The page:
After going 2-for-3 in the game, Gibbons elected to replace Barney with Jimmy Paredes in the eighth-inning, at which time Paredes promptly struck out.
If I had $5,000 to blow I swear I would have rushed the field, if for no other reason than to personally ask Gibby “what gives, man?”
There’s no doubt that this type of offensive success is uncharacteristic of Barney - who, like Goins, has always been known for his defence. However it’s not absolutely unprecedented either. While with the Chicago Cubs in 2011, he hit a very respectable .276/.313/.353.
But the fact remains, Barney is defying expectations in all the right ways ... while at the same time Goins is defying them in all the wrong ones.
Offense has always been Goins ticket back to AAA Buffalo. And so far this season he has hit just .165/.211/.289 in 44 games (129 PAs). And with the long-awaited return of Travis from injury, dare I say it - the beloved Goins could be in some serious danger.
In his first seven games of the season, Travis is hitting .259/.310/.296 (although I’m hard pressed to remember one of his hits that made it convincingly out of the the infield). Those numbers are not exactly great, but if they were attached to Ryan Goins I think everyone would actually be quite ecstatic.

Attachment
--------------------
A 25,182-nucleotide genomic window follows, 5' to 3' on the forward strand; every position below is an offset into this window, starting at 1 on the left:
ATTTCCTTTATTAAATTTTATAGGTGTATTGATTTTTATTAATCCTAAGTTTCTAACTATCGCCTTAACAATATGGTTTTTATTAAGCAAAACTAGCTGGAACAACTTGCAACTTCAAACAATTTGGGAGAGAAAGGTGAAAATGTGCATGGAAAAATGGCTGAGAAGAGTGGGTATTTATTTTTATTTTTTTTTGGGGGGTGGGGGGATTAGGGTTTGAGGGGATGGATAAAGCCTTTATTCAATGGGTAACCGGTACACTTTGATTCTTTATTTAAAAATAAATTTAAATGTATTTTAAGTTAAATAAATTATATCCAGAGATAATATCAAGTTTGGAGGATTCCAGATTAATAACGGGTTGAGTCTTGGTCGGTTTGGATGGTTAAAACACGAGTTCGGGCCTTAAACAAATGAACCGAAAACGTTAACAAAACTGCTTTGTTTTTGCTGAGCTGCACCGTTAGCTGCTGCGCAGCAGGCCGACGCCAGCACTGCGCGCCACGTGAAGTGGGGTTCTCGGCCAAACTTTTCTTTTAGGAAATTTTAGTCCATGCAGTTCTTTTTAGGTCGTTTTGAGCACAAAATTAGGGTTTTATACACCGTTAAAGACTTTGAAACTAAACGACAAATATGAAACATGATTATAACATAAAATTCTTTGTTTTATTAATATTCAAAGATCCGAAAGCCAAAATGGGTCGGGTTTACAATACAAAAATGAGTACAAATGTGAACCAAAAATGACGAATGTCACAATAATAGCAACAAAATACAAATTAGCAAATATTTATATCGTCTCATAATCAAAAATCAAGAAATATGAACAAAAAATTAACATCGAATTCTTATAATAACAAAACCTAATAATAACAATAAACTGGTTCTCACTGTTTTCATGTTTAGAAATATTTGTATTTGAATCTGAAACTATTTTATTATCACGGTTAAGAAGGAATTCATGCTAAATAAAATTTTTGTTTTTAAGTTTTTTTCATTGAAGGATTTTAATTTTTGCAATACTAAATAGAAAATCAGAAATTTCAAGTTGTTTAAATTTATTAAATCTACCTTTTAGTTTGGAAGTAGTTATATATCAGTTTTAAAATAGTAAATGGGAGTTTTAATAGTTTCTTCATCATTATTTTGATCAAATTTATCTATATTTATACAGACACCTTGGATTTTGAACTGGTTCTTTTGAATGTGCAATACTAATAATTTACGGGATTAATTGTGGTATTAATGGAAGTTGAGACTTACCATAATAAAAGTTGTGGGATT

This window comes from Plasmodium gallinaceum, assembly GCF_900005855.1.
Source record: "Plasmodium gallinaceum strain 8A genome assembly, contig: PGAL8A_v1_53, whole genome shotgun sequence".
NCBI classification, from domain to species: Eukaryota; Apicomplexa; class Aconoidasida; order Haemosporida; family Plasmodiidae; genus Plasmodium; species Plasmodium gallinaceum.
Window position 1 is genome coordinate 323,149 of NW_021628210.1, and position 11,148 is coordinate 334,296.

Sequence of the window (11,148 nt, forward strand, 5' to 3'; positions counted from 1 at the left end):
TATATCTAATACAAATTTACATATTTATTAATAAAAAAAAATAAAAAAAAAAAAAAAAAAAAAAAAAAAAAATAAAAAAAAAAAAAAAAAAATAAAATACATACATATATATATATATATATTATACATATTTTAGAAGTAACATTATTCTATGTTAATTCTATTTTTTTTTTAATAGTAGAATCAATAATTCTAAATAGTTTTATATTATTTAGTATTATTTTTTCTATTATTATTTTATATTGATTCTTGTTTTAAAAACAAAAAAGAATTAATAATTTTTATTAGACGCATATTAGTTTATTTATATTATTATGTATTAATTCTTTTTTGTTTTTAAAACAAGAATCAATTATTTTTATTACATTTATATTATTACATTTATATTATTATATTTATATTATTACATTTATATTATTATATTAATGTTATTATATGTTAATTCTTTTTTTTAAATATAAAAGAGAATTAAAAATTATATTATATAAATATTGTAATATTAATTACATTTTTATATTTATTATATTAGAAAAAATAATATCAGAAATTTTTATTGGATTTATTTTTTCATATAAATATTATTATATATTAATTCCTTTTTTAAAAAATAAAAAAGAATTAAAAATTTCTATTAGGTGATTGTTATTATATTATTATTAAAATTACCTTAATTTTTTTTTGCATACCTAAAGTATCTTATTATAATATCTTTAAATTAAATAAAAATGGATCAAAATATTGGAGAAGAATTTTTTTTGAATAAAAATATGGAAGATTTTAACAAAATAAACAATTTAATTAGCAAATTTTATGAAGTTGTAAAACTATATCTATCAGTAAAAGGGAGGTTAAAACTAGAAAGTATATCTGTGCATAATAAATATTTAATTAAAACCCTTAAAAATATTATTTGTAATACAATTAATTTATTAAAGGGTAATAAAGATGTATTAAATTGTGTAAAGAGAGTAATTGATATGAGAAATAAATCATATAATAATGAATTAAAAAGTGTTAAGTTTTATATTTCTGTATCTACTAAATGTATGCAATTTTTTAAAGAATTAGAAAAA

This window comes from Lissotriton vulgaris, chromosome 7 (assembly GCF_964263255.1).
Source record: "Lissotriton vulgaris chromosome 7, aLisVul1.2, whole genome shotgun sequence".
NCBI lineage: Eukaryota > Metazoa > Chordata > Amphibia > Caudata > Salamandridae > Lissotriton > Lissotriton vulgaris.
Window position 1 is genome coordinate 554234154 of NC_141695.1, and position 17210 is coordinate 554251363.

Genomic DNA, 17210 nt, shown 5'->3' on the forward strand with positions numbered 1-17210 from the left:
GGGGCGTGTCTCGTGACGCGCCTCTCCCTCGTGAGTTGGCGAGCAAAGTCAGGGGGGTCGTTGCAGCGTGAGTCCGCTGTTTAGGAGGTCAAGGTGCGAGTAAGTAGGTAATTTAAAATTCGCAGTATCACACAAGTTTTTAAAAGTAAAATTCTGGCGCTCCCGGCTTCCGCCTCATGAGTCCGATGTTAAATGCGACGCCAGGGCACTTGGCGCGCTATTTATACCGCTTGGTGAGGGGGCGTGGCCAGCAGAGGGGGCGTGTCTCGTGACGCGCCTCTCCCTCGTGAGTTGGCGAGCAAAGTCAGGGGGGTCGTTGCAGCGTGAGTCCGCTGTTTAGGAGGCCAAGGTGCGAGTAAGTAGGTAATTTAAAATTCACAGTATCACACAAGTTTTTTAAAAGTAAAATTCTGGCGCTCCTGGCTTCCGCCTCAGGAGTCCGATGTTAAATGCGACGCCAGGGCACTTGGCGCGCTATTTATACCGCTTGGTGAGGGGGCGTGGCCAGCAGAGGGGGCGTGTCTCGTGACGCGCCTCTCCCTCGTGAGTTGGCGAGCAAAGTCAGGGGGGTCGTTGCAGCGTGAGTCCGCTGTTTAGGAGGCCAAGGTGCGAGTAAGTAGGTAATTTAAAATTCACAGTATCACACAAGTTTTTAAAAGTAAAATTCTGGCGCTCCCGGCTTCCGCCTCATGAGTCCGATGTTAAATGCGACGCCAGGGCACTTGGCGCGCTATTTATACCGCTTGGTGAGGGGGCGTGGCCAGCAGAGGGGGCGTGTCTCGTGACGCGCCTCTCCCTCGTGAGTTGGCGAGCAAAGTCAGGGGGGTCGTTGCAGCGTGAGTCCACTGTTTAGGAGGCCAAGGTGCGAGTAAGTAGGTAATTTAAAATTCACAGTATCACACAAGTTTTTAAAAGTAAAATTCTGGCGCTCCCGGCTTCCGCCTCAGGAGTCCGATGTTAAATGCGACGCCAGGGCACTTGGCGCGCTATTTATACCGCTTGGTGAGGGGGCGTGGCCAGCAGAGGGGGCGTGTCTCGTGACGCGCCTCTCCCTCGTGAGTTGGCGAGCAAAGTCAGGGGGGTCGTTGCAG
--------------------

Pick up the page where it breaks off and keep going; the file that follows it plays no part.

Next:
It seems like ever since Goins was called up to the Blue Jays in 2013, people have been saying “if only he could hit .250, he’d be a great everyday player” - which, to his credit, he did and subsequently was in 2015.
But if that’s going to be the Jays’ benchmark for their second basemen, then I ask, why is there such a reluctance (real or perceived) to give the job to Barney?
Barney’s career average is exactly .250, which includes more than 2,000 at-bats over six-plus seasons, whereas Goins has hit just .223 for his career, with only one full season and less than 800 at-bats to his name.
And Travis - who the team has clearly invested in as the future of the infield - has also already shown he has the potential to be not only a good offensive player, but a genuine threat. He was batting .304/.361/.498 with eight home runs in 62 games last season before his shoulder gave out.
In this admittedly over-simplified way, it seems like Goins could be the odd man out, offensively speaking of course.
(Oh if only it were that simple ...)
Goins did hit his “magic number” of .250 last season, going .250/.318/.354 with five home runs in 128 games.
But even with his improved offence the real reason he emerged as something of a fan favourite was surely thanks to his constant displays of defensive sorcery, as he kept making impossible play after impossible play.